‘What We Do in the Shadows’ shines brightly

posterWhat We Do in the Shadows
Written & Directed by Jemaine Clement & Taika Waititi
New Zealand | USA, 2014

What We Do in the Shadows is a new vampire mockumentary that brilliantly straddles the line between accessibility and quirkiness. The pitch-perfect black humor is tempered by a surprising level of tenderness, as well as some sharp observations about the stylized nature of “reality” television. It’s easily the funniest movie of 2015, and seems destined to join the ranks of other classic mockers like This Is Spinal Tap and Best in Show.

Armed with crucifixes and heavy-duty insurance clauses, a documentary film crew descends upon the flat of 4 vampires as they prepare for “The Unholy Masquerade;” a massive gathering of New Zealand’s undead community. These aren’t sanitized, sparkly vampires, either. These are hardcore bloodsuckers that prowl the streets for fresh victims every night. Each vampire is vividly captured with a heady mixture of economical writing and inspired performances.

Our tour guide through the house is the amiable and fastidious Viago (Taika Waititi). The 379 year-old “dandy” tiptoes through the decrepit flat, delivering each line of heavily accented dialogue like Janosz from Ghostbusters 2. The exasperation he endures at the hands of his clutter-bug housemates is eclipsed only by his maddening inability to avoid main arteries. Even a collection of carefully-placed newspapers can’t contain the prolific arterial spray.

Vlad the Poker (Jemaine Clement) is a brooding Lothario who indulges his extreme appetites with torture sessions and wild orgies. The 862 year-old was once a great mesmerizer, but lost his mojo after an ill-fated tussle with The Beast (Elena Stejko). Now, he’s reduced to staring into strangers’ windows and imploring, “See me! See me!” Clement’s subtle but effective performance invokes a dark charm that adds an extra layer of droll sarcasm to everything he says.

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At only 183 years-old, Deacon (Jonathan Brugh) is the impetuous child of the group. He refuses to acknowledge the bloody dishes collecting in the sink, even though it’s been his turn to wash them for over 5 years. A tempestuous spirit who doesn’t tolerate criticism, Deacon is prone to having “bat fights” with other vampires. He also has a female slave named Jackie (Jackie Van Beek), whom he promised immortality but keeps stringing along because he needs someone to do his laundry.

Lastly, there is Petyr (Ben Fransham). This 8000 year-old vampire rocks it Nosferatu style, complete with fangs, claws, and a veiny bald head. Obviously terrified of Petyr, the housemates steer clear of his basement tomb, occasionally tossing him a live chicken or hapless human victim. We rarely see Petyr, but he does manage to sire one new vampire, Nick (Cori Gonzalez-Macuer), who causes headaches for the flat with his boastful ramblings (“I am Twilight!”).

Petyr

To reveal any of the juicy twists and turns of What We Do in the Shadows would be a crime, but these rudimentary descriptions should give you a flavor for the ingenuity involved. This is a film that enjoys the details. A delightful opening sequence uses animations and sketches straight off the History Channel to give each character a backstory rife with comedic possibilities. Most of the humor derives from these disparate personalities clashing with each other. Gags are set-up with great care, sometimes spanning the entire story before paying off in the end, and almost all of the zingers cut with surgical precision.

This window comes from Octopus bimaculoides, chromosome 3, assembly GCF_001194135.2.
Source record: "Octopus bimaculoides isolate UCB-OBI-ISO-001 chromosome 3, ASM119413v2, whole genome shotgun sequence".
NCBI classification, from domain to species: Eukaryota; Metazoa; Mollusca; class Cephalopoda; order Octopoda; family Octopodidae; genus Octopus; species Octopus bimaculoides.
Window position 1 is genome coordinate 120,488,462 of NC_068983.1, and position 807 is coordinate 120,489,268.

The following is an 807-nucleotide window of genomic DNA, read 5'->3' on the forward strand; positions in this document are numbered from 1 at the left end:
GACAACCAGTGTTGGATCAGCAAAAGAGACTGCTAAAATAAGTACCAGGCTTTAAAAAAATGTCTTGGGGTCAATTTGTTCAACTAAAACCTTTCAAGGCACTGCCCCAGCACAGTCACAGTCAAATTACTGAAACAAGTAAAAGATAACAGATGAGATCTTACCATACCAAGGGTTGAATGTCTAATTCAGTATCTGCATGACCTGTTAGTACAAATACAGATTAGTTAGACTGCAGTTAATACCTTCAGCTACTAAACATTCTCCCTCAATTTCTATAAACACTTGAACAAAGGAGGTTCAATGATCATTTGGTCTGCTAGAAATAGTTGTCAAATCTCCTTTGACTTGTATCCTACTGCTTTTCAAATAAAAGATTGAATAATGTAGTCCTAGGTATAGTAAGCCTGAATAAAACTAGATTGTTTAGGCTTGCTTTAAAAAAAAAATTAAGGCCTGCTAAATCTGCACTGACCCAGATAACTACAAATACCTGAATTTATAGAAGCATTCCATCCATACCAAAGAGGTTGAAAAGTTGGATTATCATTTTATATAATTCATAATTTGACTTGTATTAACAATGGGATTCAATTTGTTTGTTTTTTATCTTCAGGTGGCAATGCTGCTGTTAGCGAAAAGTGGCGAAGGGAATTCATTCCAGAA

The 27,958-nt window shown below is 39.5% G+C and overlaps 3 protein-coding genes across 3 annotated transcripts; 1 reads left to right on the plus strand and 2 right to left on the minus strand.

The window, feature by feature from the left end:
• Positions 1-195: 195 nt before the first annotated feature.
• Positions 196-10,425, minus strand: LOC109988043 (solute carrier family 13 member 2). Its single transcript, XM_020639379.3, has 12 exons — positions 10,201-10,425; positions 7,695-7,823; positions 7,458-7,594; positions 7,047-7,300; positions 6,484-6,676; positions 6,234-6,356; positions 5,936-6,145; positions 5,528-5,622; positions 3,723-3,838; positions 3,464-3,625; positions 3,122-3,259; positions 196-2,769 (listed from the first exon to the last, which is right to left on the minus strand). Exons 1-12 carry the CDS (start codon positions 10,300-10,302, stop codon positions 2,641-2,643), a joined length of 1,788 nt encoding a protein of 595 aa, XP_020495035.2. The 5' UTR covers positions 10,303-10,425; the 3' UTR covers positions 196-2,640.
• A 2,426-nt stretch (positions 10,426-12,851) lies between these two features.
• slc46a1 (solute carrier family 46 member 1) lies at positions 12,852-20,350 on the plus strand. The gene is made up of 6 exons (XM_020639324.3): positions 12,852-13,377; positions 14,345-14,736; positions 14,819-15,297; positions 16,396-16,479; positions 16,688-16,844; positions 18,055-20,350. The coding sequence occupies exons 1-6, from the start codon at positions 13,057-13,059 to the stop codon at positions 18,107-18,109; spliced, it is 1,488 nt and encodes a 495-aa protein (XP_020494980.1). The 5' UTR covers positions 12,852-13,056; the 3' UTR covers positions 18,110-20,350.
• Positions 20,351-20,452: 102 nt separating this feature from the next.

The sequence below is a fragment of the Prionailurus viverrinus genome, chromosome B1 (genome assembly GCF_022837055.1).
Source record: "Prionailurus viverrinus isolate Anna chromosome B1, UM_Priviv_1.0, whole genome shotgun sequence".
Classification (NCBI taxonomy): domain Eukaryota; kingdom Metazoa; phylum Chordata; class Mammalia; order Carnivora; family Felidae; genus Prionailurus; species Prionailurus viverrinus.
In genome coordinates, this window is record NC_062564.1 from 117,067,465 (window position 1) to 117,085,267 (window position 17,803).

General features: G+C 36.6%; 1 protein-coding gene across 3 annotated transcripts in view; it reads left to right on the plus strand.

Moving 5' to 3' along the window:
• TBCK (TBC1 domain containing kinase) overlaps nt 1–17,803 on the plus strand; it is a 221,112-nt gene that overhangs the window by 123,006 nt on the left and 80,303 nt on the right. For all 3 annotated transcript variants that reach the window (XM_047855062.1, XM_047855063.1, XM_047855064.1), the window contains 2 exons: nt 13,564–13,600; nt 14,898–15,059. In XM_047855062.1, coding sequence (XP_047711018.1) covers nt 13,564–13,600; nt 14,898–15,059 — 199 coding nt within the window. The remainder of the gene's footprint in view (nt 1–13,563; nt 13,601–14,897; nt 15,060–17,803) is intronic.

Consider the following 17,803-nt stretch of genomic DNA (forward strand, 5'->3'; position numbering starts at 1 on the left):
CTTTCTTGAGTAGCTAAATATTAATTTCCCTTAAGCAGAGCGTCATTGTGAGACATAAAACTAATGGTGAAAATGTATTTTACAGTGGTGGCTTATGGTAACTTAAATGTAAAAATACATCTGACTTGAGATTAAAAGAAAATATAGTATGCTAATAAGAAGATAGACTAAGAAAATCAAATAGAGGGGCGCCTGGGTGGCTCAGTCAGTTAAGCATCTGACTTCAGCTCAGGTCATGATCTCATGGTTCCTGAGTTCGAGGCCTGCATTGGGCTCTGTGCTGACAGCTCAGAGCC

Writer-directors Jemaine Clement (Flight of the Conchords) and Taika Waititi (Boy), both gifted comedy writers, are obviously students of the vampire genre, as well. They add some amusing wrinkles to many of the familiar vampire tropes. The necessity of being invited indoors, for instance, becomes a particularly vexing issue at nightclubs with discriminating bouncers. Their most ingenious creation, however, is Nick’s human friend, Stu (Stuart Rutherford). Not only does Stu become a conduit for the ancient vampires to discover modern technologies, he anchors most of the reality television satire. The scene where Nick confesses his vampirism to Stu feels like an excerpt from any current reality show. Tonally and visually, it’s absolutely perfect.

vlad

More surprising, still, are the film’s heartfelt elements. The sub-plot involving Viago’s lost lover is touching without ever feeling overbearing, and the genuine affection the vampires come to have for Stu is both comical and endearing. From a thematic standpoint, these vampires may be monsters, but they understand the importance of friendship and forging lifelong bonds.  Clement and Waititi keep the storytelling so delicate that these emotional elements almost sneak up on you.

Yes, some of the comedic situations are played a bit too broadly. The ongoing schism between the vampires and the werewolves is lackluster at best, even if it does pay off with a satisfying conclusion. When we finally arrive at “The Unholy Masquerade,” too, it’s less raucous than we might have hoped. And, of course, this film desperately needs a new title to entice the uninitiated. Still, these are minor quibbles with an assured film that’s always striving to give us something new.

In a comedy landscape riddled with brain-dead clunkers like Hot Tub Time Machine 2, it’s encouraging to see spirited efforts like What We Do in the Shadows lurking on the periphery. Whether it’s too dark to attract mainstream audiences remains to be seen, but there’s no questioning its craft and humor. These filmmakers are very clear about their objectives, which makes their choices regarding tone and atmosphere almost always spot on. Don’t be surprised to find this comedy gem on several Best Of lists at the end of 2015.

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